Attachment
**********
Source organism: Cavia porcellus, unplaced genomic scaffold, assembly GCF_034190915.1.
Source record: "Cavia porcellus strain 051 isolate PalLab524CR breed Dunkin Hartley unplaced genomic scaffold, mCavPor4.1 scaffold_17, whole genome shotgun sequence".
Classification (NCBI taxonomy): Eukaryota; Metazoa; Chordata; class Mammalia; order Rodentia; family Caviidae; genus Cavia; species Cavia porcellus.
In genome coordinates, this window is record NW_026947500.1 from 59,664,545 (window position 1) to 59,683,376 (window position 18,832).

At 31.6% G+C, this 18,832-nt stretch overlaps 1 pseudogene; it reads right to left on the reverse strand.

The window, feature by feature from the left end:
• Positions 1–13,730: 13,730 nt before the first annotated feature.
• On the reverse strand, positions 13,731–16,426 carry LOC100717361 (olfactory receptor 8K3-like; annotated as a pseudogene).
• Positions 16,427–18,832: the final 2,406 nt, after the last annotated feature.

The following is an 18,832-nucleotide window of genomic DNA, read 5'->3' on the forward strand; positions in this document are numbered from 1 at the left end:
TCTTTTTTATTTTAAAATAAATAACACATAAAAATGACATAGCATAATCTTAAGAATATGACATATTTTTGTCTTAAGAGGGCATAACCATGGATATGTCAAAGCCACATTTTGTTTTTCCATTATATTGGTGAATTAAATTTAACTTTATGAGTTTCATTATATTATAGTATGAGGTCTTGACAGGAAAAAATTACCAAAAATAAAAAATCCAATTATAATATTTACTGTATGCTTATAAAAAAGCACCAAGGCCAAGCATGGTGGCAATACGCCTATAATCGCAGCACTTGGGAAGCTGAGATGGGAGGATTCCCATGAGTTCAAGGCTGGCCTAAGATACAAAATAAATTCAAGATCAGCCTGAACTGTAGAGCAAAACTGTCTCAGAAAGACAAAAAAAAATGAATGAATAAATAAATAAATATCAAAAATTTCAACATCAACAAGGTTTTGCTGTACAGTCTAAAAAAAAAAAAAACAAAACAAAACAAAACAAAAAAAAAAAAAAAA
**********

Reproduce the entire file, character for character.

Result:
Source organism: Cavia porcellus, unplaced genomic scaffold, assembly GCF_034190915.1.
Source record: "Cavia porcellus strain 051 isolate PalLab524CR breed Dunkin Hartley unplaced genomic scaffold, mCavPor4.1 scaffold_17, whole genome shotgun sequence".
Classification (NCBI taxonomy): Eukaryota; Metazoa; Chordata; class Mammalia; order Rodentia; family Caviidae; genus Cavia; species Cavia porcellus.
In genome coordinates, this window is record NW_026947500.1 from 59,664,545 (window position 1) to 59,683,376 (window position 18,832).

At 31.6% G+C, this 18,832-nt stretch overlaps 1 pseudogene; it reads right to left on the reverse strand.

The window, feature by feature from the left end:
• Positions 1–13,730: 13,730 nt before the first annotated feature.
• On the reverse strand, positions 13,731–16,426 carry LOC100717361 (olfactory receptor 8K3-like; annotated as a pseudogene).
• Positions 16,427–18,832: the final 2,406 nt, after the last annotated feature.

The following is an 18,832-nucleotide window of genomic DNA, read 5'->3' on the forward strand; positions in this document are numbered from 1 at the left end:
TCTTTTTTATTTTAAAATAAATAACACATAAAAATGACATAGCATAATCTTAAGAATATGACATATTTTTGTCTTAAGAGGGCATAACCATGGATATGTCAAAGCCACATTTTGTTTTTCCATTATATTGGTGAATTAAATTTAACTTTATGAGTTTCATTATATTATAGTATGAGGTCTTGACAGGAAAAAATTACCAAAAATAAAAAATCCAATTATAATATTTACTGTATGCTTATAAAAAAGCACCAAGGCCAAGCATGGTGGCAATACGCCTATAATCGCAGCACTTGGGAAGCTGAGATGGGAGGATTCCCATGAGTTCAAGGCTGGCCTAAGATACAAAATAAATTCAAGATCAGCCTGAACTGTAGAGCAAAACTGTCTCAGAAAGACAAAAAAAAATGAATGAATAAATAAATAAATATCAAAAATTTCAACATCAACAAGGTTTTGCTGTACAGTCTAAAAAAAAAAAAAACAAAACAAAACAAAACAAAAAAAAAAAAAAAA